Rule 68 of the Federal Rules of Civil Procedure is designed to encourage settlement and avoid litigation and its associated costs. The rule permits a defendant to allow the plaintiff to take judgment against the defendant for a certain amount, with costs then accrued. The plaintiff has 14 days to accept the offer. If it does not, the plaintiff must obtain a more favorable judgment than the offered amount or pay defendants’ post-offer costs. Simple enough, right?

Not quite. If the Rule 68 case law shows anything, it is that defendants must draft clear and unambiguous offers of judgment.

Rule 68 disputes are like contract cases; they involve an offer, acceptance or non-acceptance and terms. Courts are asked to assess whether there was a meeting of the minds. If so, courts will determine whether any terms are ambiguous and, if so, whether those terms should be held against the drafter, i.e., the defendant.

One court recently struck an “accepted” offer of judgment, finding no real meeting of the minds. In Henchen v. Renovo Services, LLC, the defendant made an offer of judgment for $3,000, but the offer was silent as to whether it included attorneys’ fees. The plaintiff accepted, adding that he would pursue attorneys’ fees. The defendant immediately amended the offer of judgment to clarify that the original offer included attorneys’ fees.

The Henchen court reviewed the prior history of settlement negotiations, in which offers of $3,000 indisputably included attorneys’ fees, and noted the defendant’s actions upon receipt of the plaintiff’s “acceptance,” to find that there was no meeting of the minds. The court then voided the acceptance and returned the case to its pre-offer status.

Disagreements can also arise where the offers do account for attorneys’ fees. In Evans v. Inmate Calling Solutions, plaintiffs did not accept an offer of a permanent injunction, monetary compensation of $1,000 plus reasonable attorney fees to be determined by the court. One plaintiff, who had brought a statutory count that included attorneys’ fees, subsequently failed to obtain a “more favorable” result.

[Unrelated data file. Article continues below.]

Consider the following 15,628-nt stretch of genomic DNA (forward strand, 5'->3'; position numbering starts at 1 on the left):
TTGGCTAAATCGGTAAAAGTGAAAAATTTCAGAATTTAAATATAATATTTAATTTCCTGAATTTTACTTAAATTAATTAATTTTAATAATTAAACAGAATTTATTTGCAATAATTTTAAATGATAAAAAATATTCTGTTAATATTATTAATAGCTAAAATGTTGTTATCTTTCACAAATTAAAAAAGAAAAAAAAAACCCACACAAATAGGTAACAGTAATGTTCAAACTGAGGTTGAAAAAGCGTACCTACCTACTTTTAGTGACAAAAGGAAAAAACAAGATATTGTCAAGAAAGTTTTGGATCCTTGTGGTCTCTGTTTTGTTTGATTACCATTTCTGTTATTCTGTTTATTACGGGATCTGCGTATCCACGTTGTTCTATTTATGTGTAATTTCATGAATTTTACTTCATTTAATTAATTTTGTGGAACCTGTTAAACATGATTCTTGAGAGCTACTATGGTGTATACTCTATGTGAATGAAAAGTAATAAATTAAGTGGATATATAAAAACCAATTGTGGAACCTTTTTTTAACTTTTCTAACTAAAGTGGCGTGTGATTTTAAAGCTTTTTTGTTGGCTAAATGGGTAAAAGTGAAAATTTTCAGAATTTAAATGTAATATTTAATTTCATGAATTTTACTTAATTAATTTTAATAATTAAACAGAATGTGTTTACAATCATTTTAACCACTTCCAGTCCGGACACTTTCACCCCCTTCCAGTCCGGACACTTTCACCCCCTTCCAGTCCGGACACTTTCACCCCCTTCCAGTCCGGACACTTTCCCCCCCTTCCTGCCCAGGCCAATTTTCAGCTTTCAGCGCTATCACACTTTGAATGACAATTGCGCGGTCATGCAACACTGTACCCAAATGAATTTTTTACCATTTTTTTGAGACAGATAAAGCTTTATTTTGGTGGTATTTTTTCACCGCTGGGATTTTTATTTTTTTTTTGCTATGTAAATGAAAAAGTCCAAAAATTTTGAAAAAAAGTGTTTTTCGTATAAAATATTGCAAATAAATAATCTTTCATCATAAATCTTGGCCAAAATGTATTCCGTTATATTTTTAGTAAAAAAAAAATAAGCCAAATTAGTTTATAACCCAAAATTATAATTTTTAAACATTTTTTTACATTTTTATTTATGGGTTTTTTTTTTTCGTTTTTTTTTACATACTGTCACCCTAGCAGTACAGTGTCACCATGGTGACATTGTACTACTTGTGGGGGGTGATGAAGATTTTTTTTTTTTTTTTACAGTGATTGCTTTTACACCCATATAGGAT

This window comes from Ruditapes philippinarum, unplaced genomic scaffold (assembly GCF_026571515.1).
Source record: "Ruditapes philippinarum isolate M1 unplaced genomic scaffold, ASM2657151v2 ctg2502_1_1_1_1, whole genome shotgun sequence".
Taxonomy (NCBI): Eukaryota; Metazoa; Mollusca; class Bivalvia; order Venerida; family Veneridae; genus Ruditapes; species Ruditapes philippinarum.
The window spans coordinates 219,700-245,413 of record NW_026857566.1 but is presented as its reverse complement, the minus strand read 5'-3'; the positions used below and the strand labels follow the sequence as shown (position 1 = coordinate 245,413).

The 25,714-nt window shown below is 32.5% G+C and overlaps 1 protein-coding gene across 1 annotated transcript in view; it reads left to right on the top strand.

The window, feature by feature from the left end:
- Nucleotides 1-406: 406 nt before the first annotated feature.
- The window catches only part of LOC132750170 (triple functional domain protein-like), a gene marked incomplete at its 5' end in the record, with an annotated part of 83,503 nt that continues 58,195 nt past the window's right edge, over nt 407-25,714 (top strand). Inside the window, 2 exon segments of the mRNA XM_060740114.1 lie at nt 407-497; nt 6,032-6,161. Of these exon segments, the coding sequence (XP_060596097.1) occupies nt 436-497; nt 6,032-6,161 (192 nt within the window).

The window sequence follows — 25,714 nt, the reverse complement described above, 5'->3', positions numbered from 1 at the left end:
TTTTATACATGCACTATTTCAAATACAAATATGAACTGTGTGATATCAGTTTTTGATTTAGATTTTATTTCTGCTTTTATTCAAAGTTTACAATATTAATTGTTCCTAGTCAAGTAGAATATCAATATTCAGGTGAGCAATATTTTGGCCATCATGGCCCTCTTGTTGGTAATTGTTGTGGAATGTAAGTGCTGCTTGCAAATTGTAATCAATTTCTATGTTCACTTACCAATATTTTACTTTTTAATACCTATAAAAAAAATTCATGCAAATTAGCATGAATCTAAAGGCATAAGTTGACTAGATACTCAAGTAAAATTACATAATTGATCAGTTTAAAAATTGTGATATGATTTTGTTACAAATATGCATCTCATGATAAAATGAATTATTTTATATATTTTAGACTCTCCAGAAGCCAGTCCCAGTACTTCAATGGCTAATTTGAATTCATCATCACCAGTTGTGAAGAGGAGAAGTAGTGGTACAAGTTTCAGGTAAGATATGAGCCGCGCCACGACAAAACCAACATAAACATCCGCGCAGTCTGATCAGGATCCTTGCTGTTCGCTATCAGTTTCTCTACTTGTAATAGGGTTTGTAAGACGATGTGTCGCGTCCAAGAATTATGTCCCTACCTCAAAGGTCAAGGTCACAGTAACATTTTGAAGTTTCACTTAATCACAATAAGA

The Evans court noted Supreme Court precedent holding that where an underlying statute defines “costs” to include attorneys’ fees, those fees are recoverable costs under Rule 68. See Marek v. Chesny. Accordingly, the court ordered the plaintiff to pay $55,580 in reasonable attorneys’ fees.

In Robinson v. KBDC Investments, LLC, the defendant’s offer included payment of reasonable and necessary attorneys’ fees incurred prosecuting a Fair Labor and Standards Act (FLSA) claim. The plaintiff accepted the offer, but otherwise failed to prevail on the FLSA claim. The court found that the terms of the Rule 68 offer controlled, not the terms of the statue, and the defendant clearly offered to pay the fees.

Federal Judge Gerald E. Rosen gets the last word on this issue. In Atallah v. Law Office of Timothy E. Baxter, Judge Rosen wrote:

As is too often the case in such matters, the present dispute could have easily been avoided had the Defendant taken more care in crafting its Offer of Judgment. Defendant could have specified . . . a particular amount of attorney’s fees that it was willing to pay, over and above the threshold settlement amount of damages and costs. Alternatively, it could have offered a single sum that was intended to encompass all of the elements of Plaintiff’s plea for relief. [Emphasis in original.]